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Bardic Lore: Riastradh $2.00 $1.00
Average Rating:3.8 / 5
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Bardic Lore: Riastradh
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Bardic Lore: Riastradh
Publisher: Highmoon Games
by Timothy B. [Featured Reviewer]
Date Added: 06/29/2011 16:02:05
Very cool for any Celtic flavored game and cool for any game to be honest.
The warp-spasm of Cú Chulainn is something that has been in the stories of the Ulster cycle, but never really implemented well in a game. This is a pretty good way to do it.

If you are running a Celtic game, then this is a good product to have. Great price as well.

Rating:
[5 of 5 Stars!]
Bardic Lore: Riastradh
Publisher: Highmoon Games
by Peter I. [Featured Reviewer]
Date Added: 06/15/2006 00:00:00
Bardic Lore: Riastradh is a 10 page pdf product and the fourth in Highmoon Media Productions' Bardic Lore series which chronicles the travels of the bard Amergin O Mil as he records in his journal all things magical, mundane or exotic. This particular journal entry relates to the Riastradh or warp spasm, and brings the Celtic myth to life in a d20 fantasy environment.

Bardic Lore: Riastradh comes as a single, bookmarked pdf file. Highmoon Media Production provide professional and quality layout and editing, and the pdf looks good despite its length. The text is densely packed, so it means you get a little more for the page count than one would normally expect. There are two excellent art pieces in the pdf that depict warriors in various stages of a warp spasm. Overall a high quality presentation from Highmoon Media Productions.

The Riastradh or warp spasm is an ability akin to a barbarian's rage ability, although different in its implementation. During a warp spasm a warrior's form and shape change into a powerful force of destruction and reckoning. The riastradh is mentioned several times in Celtic tales, and this pdf brings the ability or feat to life in several different ways throughout the pdf. Scattered in the pdf are descriptive examples of what happens to a warrior during the riastradh, providing enticing examples of what to expect and visually imagine.

Two ways of introducing the riastradh into a d20 game are presented - the warped ones 'race' and the warp legacy feat. Warped ones are those humans that have the special touch or destiny, and they gain the ability to use a warp spasm. The riastradh of a warped one is stronger than that of a character with the warped legacy feat. Details of the warped one 'race' are provided including personality traits, descriptive details, and game mechanics. The warp legacy feat is a special Riastradh feat that allows one to discover your destiny and grasp hold of the might of the riastradh.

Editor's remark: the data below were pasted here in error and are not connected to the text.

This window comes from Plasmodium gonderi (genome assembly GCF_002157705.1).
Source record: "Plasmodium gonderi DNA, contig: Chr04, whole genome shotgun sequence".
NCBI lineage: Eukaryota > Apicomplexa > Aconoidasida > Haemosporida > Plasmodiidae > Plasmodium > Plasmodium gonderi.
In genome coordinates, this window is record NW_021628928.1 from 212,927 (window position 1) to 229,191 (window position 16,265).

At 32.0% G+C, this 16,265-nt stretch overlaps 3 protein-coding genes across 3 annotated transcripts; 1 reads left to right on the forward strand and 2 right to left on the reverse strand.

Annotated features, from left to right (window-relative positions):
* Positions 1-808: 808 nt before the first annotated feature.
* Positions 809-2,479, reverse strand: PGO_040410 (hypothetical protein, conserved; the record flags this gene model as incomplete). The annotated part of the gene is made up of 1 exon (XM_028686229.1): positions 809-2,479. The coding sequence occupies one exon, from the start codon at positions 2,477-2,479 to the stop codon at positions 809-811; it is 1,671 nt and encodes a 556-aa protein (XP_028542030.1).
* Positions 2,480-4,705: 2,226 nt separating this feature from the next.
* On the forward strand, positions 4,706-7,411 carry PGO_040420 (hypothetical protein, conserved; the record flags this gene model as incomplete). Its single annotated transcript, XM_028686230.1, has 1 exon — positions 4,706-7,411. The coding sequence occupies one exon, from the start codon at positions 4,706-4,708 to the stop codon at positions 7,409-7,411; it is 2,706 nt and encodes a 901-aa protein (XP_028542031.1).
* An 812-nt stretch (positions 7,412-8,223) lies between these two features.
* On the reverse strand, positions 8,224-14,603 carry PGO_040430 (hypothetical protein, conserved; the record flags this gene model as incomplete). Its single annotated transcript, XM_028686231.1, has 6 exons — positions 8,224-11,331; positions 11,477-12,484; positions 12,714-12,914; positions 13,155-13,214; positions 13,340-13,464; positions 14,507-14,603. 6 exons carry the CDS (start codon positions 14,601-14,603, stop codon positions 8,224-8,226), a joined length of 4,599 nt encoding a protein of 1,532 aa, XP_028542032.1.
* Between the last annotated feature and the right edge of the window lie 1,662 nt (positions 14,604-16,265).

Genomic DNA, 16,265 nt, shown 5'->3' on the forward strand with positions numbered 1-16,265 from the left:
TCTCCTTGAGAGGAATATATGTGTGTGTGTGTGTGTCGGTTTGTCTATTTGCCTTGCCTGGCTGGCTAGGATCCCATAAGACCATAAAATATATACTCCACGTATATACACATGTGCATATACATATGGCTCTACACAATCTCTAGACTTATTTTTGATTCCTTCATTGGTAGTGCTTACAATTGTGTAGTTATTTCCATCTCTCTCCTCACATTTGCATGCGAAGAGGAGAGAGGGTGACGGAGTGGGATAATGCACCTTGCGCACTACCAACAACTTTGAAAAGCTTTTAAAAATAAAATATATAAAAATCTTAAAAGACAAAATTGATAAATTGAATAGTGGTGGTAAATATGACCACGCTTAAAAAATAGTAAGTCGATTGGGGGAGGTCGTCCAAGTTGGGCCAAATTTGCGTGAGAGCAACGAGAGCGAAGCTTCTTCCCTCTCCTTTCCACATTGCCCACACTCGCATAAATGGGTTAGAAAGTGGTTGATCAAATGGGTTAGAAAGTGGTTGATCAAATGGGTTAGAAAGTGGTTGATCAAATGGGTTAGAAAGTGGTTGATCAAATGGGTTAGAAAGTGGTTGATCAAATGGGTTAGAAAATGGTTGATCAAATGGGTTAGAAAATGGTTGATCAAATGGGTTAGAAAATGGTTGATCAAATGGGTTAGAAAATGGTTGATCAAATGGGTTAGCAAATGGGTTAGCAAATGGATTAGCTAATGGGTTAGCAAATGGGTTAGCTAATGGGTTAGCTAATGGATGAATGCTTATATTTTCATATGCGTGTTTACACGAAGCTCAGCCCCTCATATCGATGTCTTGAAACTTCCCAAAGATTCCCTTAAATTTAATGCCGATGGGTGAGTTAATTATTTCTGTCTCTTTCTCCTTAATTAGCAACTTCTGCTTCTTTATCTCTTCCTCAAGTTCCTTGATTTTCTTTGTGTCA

The riastradh is quite a strong ability, and based on the above implementations would probably require some careful balancing by prospective DMs. The warped ones in particular should probably be given a level adjustment of +1. Complete details of entering a riastradh, ending one, how to deal with armor while growing in size and other details are fully described in the pdf. A character capable of warped spasm is driven by a geas-like honor and reputation, and although this is touched upon in the pdf, it is not detailed sufficiently. In fact, it refers the reader to another Bardic Lore product, something that is always painful to see.

Having detailed the riastradh, the pdf provides a good number of other options related to the warp spasm. The first is the warped one paragon, a three-level class that can turn a warped one into a paragon of his kind and powerful wielder of the riastradh. The second is a collection of Riastradh feats, each allowing characters touched by warp spasms to expand on their abilities. There's an excellent collection of options here, making for a versatile and flavorful description of Celtic myth in a d20 fantasy universe. The pdf concludes by providing lore DCs to learn about the riastradh and a sample NPC which has a rather faulty and incomplete stat block.